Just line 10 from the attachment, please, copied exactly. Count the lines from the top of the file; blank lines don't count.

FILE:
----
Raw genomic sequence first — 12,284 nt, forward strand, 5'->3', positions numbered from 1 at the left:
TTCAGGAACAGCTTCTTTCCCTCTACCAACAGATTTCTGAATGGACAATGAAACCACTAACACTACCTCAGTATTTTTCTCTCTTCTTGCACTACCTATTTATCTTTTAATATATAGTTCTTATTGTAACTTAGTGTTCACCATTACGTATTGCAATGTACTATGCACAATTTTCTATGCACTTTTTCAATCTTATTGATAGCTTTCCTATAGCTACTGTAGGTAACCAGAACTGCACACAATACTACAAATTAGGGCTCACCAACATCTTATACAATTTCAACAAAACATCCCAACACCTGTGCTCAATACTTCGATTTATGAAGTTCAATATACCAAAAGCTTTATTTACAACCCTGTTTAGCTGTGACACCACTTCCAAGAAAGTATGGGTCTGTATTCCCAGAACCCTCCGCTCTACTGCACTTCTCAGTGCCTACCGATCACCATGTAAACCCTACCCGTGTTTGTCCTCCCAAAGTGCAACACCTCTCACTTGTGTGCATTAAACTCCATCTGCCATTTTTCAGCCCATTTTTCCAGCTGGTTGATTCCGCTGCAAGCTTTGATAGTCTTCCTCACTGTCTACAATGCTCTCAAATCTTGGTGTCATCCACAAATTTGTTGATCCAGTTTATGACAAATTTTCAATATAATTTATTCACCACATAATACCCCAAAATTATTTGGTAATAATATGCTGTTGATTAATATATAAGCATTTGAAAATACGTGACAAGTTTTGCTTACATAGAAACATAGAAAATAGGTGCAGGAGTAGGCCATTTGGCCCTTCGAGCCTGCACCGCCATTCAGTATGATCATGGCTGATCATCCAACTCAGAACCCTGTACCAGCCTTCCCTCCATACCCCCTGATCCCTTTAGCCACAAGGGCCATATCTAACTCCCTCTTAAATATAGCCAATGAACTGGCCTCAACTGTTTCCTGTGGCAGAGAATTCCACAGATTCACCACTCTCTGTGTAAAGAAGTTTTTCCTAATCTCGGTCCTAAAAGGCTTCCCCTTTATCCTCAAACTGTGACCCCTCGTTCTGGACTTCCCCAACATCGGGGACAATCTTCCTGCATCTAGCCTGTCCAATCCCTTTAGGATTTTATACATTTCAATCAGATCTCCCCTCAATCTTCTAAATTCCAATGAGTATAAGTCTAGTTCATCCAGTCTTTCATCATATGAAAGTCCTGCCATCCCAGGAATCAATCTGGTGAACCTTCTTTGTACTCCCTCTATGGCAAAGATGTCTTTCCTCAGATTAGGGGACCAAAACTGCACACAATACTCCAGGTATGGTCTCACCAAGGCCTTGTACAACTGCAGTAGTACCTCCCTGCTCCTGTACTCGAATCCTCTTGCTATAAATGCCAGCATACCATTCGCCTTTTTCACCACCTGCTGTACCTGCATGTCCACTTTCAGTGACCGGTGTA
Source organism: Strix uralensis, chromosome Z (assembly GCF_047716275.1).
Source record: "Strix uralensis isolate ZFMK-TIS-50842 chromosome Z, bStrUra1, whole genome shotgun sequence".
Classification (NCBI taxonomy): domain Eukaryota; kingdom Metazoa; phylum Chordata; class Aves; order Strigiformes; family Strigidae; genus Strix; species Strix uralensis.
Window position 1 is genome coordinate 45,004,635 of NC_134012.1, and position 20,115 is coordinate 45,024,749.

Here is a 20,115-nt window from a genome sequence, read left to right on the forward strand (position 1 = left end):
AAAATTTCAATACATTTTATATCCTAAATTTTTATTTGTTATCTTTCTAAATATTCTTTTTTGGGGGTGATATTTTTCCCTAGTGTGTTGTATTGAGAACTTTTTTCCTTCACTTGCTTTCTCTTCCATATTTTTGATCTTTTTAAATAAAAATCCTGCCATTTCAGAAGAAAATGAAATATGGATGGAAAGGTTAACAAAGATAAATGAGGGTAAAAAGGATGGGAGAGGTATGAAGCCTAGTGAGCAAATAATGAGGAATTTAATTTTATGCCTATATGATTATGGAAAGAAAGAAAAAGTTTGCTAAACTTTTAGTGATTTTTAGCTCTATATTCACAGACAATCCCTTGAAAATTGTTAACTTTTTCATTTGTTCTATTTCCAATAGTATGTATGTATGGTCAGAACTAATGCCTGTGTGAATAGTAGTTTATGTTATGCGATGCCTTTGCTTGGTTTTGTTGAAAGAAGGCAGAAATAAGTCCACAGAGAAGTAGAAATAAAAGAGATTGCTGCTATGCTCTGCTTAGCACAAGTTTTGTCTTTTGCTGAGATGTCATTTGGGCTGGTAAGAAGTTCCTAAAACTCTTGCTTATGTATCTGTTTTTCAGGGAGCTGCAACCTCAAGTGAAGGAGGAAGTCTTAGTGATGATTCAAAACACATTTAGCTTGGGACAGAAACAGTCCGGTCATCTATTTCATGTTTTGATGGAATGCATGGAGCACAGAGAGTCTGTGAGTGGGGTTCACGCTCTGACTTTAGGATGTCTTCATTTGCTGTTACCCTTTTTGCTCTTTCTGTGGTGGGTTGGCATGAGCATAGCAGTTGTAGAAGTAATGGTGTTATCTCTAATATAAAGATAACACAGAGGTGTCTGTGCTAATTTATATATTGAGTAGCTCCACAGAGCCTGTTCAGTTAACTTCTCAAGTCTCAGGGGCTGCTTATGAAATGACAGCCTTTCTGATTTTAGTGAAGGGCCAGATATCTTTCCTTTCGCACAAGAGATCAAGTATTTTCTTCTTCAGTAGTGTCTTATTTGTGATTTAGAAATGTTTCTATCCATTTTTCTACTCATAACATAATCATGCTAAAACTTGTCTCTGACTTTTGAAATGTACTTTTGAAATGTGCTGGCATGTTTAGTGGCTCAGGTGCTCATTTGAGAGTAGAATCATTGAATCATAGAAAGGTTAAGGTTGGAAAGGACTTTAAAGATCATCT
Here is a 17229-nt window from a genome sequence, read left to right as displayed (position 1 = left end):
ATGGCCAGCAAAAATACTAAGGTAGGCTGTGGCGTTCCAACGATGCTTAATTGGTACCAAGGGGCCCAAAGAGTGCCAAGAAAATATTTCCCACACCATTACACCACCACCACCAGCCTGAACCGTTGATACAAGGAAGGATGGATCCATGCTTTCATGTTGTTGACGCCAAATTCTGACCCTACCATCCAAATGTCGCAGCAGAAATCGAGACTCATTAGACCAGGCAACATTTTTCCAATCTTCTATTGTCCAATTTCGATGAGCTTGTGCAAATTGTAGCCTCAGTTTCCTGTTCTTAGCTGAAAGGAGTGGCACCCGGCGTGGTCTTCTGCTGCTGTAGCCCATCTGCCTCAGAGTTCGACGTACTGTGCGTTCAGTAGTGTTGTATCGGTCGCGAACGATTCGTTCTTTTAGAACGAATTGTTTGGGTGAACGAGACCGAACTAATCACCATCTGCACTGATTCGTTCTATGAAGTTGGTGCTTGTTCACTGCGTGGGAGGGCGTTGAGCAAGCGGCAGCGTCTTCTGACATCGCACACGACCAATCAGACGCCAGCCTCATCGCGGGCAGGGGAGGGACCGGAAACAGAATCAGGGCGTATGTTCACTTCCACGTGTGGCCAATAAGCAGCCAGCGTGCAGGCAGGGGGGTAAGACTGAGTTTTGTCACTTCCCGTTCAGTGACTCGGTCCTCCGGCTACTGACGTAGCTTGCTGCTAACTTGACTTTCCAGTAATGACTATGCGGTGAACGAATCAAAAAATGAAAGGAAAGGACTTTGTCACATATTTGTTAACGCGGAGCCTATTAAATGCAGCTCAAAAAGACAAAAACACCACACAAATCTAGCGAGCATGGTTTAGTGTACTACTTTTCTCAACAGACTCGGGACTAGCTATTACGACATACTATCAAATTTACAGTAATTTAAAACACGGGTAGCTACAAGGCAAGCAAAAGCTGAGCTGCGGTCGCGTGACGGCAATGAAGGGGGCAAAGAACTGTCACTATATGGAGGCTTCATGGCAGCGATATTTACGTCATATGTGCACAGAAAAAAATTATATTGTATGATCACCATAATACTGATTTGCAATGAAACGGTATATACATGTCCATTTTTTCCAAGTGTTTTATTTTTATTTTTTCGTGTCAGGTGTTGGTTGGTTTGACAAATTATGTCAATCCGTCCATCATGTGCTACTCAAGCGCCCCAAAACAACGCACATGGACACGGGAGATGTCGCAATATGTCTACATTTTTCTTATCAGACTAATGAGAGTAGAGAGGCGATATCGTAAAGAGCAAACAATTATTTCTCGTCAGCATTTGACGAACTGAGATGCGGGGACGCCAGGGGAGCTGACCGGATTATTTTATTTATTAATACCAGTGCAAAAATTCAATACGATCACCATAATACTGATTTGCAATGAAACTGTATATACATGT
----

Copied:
ATGGCCAGCAAAAATACTAAGGTAGGCTGTGGCGTTCCAACGATGCTTAATTGGTACCAAGGGGCCCAAAGAGTGCCAAGAAAATATTTCCCACACCATTACACCACCACCACCAGCCTGAACCGTTGATACAAGGAAGGATGGATCCATGCTTTCATGTTGTTGACGCCAAATTCTGACCCTACCATCCAAATGTCGCAGCAGAAATCGAGACTCATTAGACCAGGCAACATTTTTCCAATCTTCTATTGTCCAATTTCGATGAGCTTGTGCAAATTGTAGCCTCAGTTTCCTGTTCTTAGCTGAAAGGAGTGGCACCCGGCGTGGTCTTCTGCTGCTGTAGCCCATCTGCCTCAGAGTTCGACGTACTGTGCGTTCAGTAGTGTTGTATCGGTCGCGAACGATTCGTTCTTTTAGAACGAATTGTTTGGGTGAACGAGACCGAACTAATCACCATCTGCACTGATTCGTTCTATGAAGTTGGTGCTTGTTCACTGCGTGGGAGGGCGTTGAGCAAGCGGCAGCGTCTTCTGACATCGCACACGACCAATCAGACGCCAGCCTCATCGCGGGCAGGGGAGGGACCGGAAACAGAATCAGGGCGTATGTTCACTTCCACGTGTGGCCAATAAGCAGCCAGCGTGCAGGCAGGGGGGTAAGACTGAGTTTTGTCACTTCCCGTTCAGTGACTCGGTCCTCCGGCTACTGACGTAGCTTGCTGCTAACTTGACTTTCCAGTAATGACTATGCGGTGAACGAATCAAAAAATGAAAGGAAAGGACTTTGTCACATATTTGTTAACGCGGAGCCTATTAAATGCAGCTCAAAAAGACAAAAACACCACACAAATCTAGCGAGCATGGTTTAGTGTACTACTTTTCTCAACAGACTCGGGACTAGCTATTACGACATACTATCAAATTTACAGTAATTTAAAACACGGGTAGCTACAAGGCAAGCAAAAGCTGAGCTGCGGTCGCGTGACGGCAATGAAGGGGGCAAAGAACTGTCACTATATGGAGGCTTCATGGCAGCGATATTTACGTCATATGTGCACAGAAAAAAATTATATTGTATGATCACCATAATACTGATTTGCAATGAAACGGTATATACATGTCCATTTTTTCCAAGTGTTTTATTTTTATTTTTTCGTGTCAGGTGTTGGTTGGTTTGACAAATTATGTCAATCCGTCCATCATGTGCTACTCAAGCGCCCCAAAACAACGCACATGGACACGGGAGATGTCGCAATATGTCTACATTTTTCTTATCAGACTAATGAGAGTAGAGAGGCGATATCGTAAAGAGCAAACAATTATTTCTCGTCAGCATTTGACGAACTGAGATGCGGGGACGCCAGGGGAGCTGACCGGATTATTTTATTTATTAATACCAGTGCAAAAATTCAATACGATCACCATAATACTGATTTGCAATGAAACTGTATATACATGT